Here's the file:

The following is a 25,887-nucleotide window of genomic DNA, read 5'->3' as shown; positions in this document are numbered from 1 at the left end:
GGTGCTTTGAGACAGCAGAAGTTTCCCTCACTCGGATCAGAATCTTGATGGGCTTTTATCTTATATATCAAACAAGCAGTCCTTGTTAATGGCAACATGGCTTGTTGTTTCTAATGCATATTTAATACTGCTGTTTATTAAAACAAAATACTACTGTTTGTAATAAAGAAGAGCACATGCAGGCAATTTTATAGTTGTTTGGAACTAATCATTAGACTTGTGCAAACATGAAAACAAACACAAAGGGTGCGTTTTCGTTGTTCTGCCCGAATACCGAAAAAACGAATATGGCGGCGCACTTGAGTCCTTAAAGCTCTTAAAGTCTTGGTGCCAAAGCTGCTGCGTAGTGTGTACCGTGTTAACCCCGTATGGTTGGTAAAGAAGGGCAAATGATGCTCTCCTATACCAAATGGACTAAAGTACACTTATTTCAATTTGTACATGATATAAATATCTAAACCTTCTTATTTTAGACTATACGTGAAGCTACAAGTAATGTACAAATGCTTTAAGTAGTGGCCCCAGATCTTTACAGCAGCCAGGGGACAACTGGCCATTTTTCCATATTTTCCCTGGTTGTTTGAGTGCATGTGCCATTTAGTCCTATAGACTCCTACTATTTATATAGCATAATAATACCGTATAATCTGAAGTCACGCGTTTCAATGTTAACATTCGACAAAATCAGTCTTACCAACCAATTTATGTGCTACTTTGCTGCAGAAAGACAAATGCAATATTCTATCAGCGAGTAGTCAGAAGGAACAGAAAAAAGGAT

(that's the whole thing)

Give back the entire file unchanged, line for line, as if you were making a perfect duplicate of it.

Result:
The following is a 25,887-nucleotide window of genomic DNA, read 5'->3' as shown; positions in this document are numbered from 1 at the left end:
GGTGCTTTGAGACAGCAGAAGTTTCCCTCACTCGGATCAGAATCTTGATGGGCTTTTATCTTATATATCAAACAAGCAGTCCTTGTTAATGGCAACATGGCTTGTTGTTTCTAATGCATATTTAATACTGCTGTTTATTAAAACAAAATACTACTGTTTGTAATAAAGAAGAGCACATGCAGGCAATTTTATAGTTGTTTGGAACTAATCATTAGACTTGTGCAAACATGAAAACAAACACAAAGGGTGCGTTTTCGTTGTTCTGCCCGAATACCGAAAAAACGAATATGGCGGCGCACTTGAGTCCTTAAAGCTCTTAAAGTCTTGGTGCCAAAGCTGCTGCGTAGTGTGTACCGTGTTAACCCCGTATGGTTGGTAAAGAAGGGCAAATGATGCTCTCCTATACCAAATGGACTAAAGTACACTTATTTCAATTTGTACATGATATAAATATCTAAACCTTCTTATTTTAGACTATACGTGAAGCTACAAGTAATGTACAAATGCTTTAAGTAGTGGCCCCAGATCTTTACAGCAGCCAGGGGACAACTGGCCATTTTTCCATATTTTCCCTGGTTGTTTGAGTGCATGTGCCATTTAGTCCTATAGACTCCTACTATTTATATAGCATAATAATACCGTATAATCTGAAGTCACGCGTTTCAATGTTAACATTCGACAAAATCAGTCTTACCAACCAATTTATGTGCTACTTTGCTGCAGAAAGACAAATGCAATATTCTATCAGCGAGTAGTCAGAAGGAACAGAAAAAAGGAT